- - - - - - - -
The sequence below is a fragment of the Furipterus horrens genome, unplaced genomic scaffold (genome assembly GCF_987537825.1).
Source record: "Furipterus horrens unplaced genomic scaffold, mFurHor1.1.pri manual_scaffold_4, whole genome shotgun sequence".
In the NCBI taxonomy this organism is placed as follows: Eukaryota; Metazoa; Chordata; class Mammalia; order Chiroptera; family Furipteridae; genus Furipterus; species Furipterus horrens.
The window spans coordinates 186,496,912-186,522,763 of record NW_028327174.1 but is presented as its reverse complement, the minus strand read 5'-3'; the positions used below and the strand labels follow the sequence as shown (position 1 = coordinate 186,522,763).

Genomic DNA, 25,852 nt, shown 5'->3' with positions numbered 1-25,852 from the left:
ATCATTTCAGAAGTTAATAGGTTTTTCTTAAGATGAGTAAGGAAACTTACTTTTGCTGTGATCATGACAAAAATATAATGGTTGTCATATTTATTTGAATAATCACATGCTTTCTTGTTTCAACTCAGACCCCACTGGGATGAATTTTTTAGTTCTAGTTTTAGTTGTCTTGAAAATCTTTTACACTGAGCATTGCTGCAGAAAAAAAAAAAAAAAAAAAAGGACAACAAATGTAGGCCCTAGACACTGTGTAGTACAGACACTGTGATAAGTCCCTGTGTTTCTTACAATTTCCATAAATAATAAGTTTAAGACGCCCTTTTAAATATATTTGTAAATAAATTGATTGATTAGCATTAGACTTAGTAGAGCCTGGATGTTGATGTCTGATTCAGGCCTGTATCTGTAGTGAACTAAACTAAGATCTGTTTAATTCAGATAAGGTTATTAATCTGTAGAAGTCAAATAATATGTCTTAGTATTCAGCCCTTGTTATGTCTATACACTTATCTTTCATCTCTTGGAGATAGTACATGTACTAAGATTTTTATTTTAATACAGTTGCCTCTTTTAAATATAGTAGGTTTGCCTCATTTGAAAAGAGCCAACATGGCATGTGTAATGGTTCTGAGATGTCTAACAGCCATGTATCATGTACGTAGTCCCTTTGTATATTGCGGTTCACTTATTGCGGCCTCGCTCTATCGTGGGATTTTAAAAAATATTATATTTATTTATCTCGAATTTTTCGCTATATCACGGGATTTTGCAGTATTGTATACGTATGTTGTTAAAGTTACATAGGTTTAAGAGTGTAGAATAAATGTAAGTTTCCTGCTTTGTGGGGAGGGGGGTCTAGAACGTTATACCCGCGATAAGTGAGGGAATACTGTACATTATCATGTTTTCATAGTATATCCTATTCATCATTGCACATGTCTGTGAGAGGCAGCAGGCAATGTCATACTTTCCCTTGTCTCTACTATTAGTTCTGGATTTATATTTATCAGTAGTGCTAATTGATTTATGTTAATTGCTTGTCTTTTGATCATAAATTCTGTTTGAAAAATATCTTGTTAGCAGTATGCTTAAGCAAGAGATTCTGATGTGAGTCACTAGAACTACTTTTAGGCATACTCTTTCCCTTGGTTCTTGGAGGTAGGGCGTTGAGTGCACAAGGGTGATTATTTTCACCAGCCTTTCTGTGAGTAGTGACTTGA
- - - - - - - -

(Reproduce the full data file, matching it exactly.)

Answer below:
The sequence below is a fragment of the Furipterus horrens genome, unplaced genomic scaffold (genome assembly GCF_987537825.1).
Source record: "Furipterus horrens unplaced genomic scaffold, mFurHor1.1.pri manual_scaffold_4, whole genome shotgun sequence".
In the NCBI taxonomy this organism is placed as follows: Eukaryota; Metazoa; Chordata; class Mammalia; order Chiroptera; family Furipteridae; genus Furipterus; species Furipterus horrens.
The window spans coordinates 186,496,912-186,522,763 of record NW_028327174.1 but is presented as its reverse complement, the minus strand read 5'-3'; the positions used below and the strand labels follow the sequence as shown (position 1 = coordinate 186,522,763).

Genomic DNA, 25,852 nt, shown 5'->3' with positions numbered 1-25,852 from the left:
ATCATTTCAGAAGTTAATAGGTTTTTCTTAAGATGAGTAAGGAAACTTACTTTTGCTGTGATCATGACAAAAATATAATGGTTGTCATATTTATTTGAATAATCACATGCTTTCTTGTTTCAACTCAGACCCCACTGGGATGAATTTTTTAGTTCTAGTTTTAGTTGTCTTGAAAATCTTTTACACTGAGCATTGCTGCAGAAAAAAAAAAAAAAAAAAAAGGACAACAAATGTAGGCCCTAGACACTGTGTAGTACAGACACTGTGATAAGTCCCTGTGTTTCTTACAATTTCCATAAATAATAAGTTTAAGACGCCCTTTTAAATATATTTGTAAATAAATTGATTGATTAGCATTAGACTTAGTAGAGCCTGGATGTTGATGTCTGATTCAGGCCTGTATCTGTAGTGAACTAAACTAAGATCTGTTTAATTCAGATAAGGTTATTAATCTGTAGAAGTCAAATAATATGTCTTAGTATTCAGCCCTTGTTATGTCTATACACTTATCTTTCATCTCTTGGAGATAGTACATGTACTAAGATTTTTATTTTAATACAGTTGCCTCTTTTAAATATAGTAGGTTTGCCTCATTTGAAAAGAGCCAACATGGCATGTGTAATGGTTCTGAGATGTCTAACAGCCATGTATCATGTACGTAGTCCCTTTGTATATTGCGGTTCACTTATTGCGGCCTCGCTCTATCGTGGGATTTTAAAAAATATTATATTTATTTATCTCGAATTTTTCGCTATATCACGGGATTTTGCAGTATTGTATACGTATGTTGTTAAAGTTACATAGGTTTAAGAGTGTAGAATAAATGTAAGTTTCCTGCTTTGTGGGGAGGGGGGTCTAGAACGTTATACCCGCGATAAGTGAGGGAATACTGTACATTATCATGTTTTCATAGTATATCCTATTCATCATTGCACATGTCTGTGAGAGGCAGCAGGCAATGTCATACTTTCCCTTGTCTCTACTATTAGTTCTGGATTTATATTTATCAGTAGTGCTAATTGATTTATGTTAATTGCTTGTCTTTTGATCATAAATTCTGTTTGAAAAATATCTTGTTAGCAGTATGCTTAAGCAAGAGATTCTGATGTGAGTCACTAGAACTACTTTTAGGCATACTCTTTCCCTTGGTTCTTGGAGGTAGGGCGTTGAGTGCACAAGGGTGATTATTTTCACCAGCCTTTCTGTGAGTAGTGACTTGA